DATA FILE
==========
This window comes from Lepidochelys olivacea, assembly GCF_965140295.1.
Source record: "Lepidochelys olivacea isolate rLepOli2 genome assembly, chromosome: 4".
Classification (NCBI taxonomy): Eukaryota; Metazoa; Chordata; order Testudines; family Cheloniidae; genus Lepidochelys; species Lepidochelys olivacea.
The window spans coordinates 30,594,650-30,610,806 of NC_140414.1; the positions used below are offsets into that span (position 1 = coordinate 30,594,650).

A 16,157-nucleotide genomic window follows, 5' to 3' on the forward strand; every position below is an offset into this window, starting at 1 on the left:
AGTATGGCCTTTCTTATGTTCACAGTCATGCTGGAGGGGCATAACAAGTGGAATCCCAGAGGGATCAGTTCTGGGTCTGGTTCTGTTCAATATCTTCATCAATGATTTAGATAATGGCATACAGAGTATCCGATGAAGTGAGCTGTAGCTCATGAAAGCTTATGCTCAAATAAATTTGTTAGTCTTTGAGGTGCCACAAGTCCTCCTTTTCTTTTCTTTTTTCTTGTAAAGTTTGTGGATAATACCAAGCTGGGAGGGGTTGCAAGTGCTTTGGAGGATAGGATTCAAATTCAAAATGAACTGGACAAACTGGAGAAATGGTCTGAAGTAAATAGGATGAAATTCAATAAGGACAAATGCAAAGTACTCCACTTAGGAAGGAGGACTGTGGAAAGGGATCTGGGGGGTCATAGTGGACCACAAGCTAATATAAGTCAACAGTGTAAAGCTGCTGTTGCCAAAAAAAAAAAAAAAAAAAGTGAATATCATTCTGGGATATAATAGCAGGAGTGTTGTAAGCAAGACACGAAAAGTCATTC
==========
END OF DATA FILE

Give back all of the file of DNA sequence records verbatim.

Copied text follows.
This window comes from Lepidochelys olivacea, assembly GCF_965140295.1.
Source record: "Lepidochelys olivacea isolate rLepOli2 genome assembly, chromosome: 4".
Classification (NCBI taxonomy): Eukaryota; Metazoa; Chordata; order Testudines; family Cheloniidae; genus Lepidochelys; species Lepidochelys olivacea.
The window spans coordinates 30,594,650-30,610,806 of NC_140414.1; the positions used below are offsets into that span (position 1 = coordinate 30,594,650).

A 16,157-nucleotide genomic window follows, 5' to 3' on the forward strand; every position below is an offset into this window, starting at 1 on the left:
AGTATGGCCTTTCTTATGTTCACAGTCATGCTGGAGGGGCATAACAAGTGGAATCCCAGAGGGATCAGTTCTGGGTCTGGTTCTGTTCAATATCTTCATCAATGATTTAGATAATGGCATACAGAGTATCCGATGAAGTGAGCTGTAGCTCATGAAAGCTTATGCTCAAATAAATTTGTTAGTCTTTGAGGTGCCACAAGTCCTCCTTTTCTTTTCTTTTTTCTTGTAAAGTTTGTGGATAATACCAAGCTGGGAGGGGTTGCAAGTGCTTTGGAGGATAGGATTCAAATTCAAAATGAACTGGACAAACTGGAGAAATGGTCTGAAGTAAATAGGATGAAATTCAATAAGGACAAATGCAAAGTACTCCACTTAGGAAGGAGGACTGTGGAAAGGGATCTGGGGGGTCATAGTGGACCACAAGCTAATATAAGTCAACAGTGTAAAGCTGCTGTTGCCAAAAAAAAAAAAAAAAAAAGTGAATATCATTCTGGGATATAATAGCAGGAGTGTTGTAAGCAAGACACGAAAAGTCATTC